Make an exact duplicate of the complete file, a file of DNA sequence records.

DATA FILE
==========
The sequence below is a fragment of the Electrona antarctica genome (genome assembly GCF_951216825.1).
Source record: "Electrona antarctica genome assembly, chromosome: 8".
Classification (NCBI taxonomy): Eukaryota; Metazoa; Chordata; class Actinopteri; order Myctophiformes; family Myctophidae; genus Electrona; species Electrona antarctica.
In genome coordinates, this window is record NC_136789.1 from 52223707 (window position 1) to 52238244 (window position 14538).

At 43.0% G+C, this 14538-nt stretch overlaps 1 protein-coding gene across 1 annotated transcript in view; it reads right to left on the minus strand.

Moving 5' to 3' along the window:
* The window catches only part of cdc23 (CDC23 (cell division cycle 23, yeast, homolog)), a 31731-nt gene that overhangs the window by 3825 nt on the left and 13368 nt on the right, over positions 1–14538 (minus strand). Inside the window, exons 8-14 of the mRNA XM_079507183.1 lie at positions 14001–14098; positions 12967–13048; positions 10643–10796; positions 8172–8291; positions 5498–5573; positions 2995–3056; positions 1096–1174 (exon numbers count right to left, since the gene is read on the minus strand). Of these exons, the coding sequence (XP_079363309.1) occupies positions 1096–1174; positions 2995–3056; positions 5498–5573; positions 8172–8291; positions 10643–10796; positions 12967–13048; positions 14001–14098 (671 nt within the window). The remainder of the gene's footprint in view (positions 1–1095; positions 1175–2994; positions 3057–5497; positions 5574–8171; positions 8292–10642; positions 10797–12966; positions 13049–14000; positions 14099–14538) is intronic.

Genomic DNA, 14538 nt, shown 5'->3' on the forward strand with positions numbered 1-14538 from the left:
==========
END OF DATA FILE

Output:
The sequence below is a fragment of the Electrona antarctica genome (genome assembly GCF_951216825.1).
Source record: "Electrona antarctica genome assembly, chromosome: 8".
Classification (NCBI taxonomy): Eukaryota; Metazoa; Chordata; class Actinopteri; order Myctophiformes; family Myctophidae; genus Electrona; species Electrona antarctica.
In genome coordinates, this window is record NC_136789.1 from 52223707 (window position 1) to 52238244 (window position 14538).

At 43.0% G+C, this 14538-nt stretch overlaps 1 protein-coding gene across 1 annotated transcript in view; it reads right to left on the minus strand.

Moving 5' to 3' along the window:
* The window catches only part of cdc23 (CDC23 (cell division cycle 23, yeast, homolog)), a 31731-nt gene that overhangs the window by 3825 nt on the left and 13368 nt on the right, over positions 1–14538 (minus strand). Inside the window, exons 8-14 of the mRNA XM_079507183.1 lie at positions 14001–14098; positions 12967–13048; positions 10643–10796; positions 8172–8291; positions 5498–5573; positions 2995–3056; positions 1096–1174 (exon numbers count right to left, since the gene is read on the minus strand). Of these exons, the coding sequence (XP_079363309.1) occupies positions 1096–1174; positions 2995–3056; positions 5498–5573; positions 8172–8291; positions 10643–10796; positions 12967–13048; positions 14001–14098 (671 nt within the window). The remainder of the gene's footprint in view (positions 1–1095; positions 1175–2994; positions 3057–5497; positions 5574–8171; positions 8292–10642; positions 10797–12966; positions 13049–14000; positions 14099–14538) is intronic.

Genomic DNA, 14538 nt, shown 5'->3' on the forward strand with positions numbered 1-14538 from the left: